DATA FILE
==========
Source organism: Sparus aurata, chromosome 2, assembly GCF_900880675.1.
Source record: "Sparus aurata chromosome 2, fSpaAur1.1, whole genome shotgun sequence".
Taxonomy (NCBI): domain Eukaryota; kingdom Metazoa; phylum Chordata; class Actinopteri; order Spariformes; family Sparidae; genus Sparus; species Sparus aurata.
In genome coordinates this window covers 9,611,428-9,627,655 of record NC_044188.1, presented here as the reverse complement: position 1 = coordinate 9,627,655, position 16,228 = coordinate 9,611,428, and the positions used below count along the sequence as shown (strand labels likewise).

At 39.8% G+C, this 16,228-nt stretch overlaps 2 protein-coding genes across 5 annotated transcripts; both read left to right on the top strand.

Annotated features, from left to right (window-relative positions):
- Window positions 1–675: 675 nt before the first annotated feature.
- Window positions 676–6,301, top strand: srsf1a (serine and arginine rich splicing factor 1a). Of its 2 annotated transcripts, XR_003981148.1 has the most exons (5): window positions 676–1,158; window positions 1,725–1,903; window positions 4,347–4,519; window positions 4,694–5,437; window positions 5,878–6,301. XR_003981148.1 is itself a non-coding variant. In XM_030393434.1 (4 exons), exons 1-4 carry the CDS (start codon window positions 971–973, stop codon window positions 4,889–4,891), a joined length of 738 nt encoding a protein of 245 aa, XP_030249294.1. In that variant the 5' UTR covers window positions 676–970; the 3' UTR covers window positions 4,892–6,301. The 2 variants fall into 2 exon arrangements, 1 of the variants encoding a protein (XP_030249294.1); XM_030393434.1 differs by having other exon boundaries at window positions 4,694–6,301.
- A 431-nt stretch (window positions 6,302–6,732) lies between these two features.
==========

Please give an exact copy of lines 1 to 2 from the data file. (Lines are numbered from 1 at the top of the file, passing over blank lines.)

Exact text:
Source organism: Sparus aurata, chromosome 2, assembly GCF_900880675.1.
Source record: "Sparus aurata chromosome 2, fSpaAur1.1, whole genome shotgun sequence".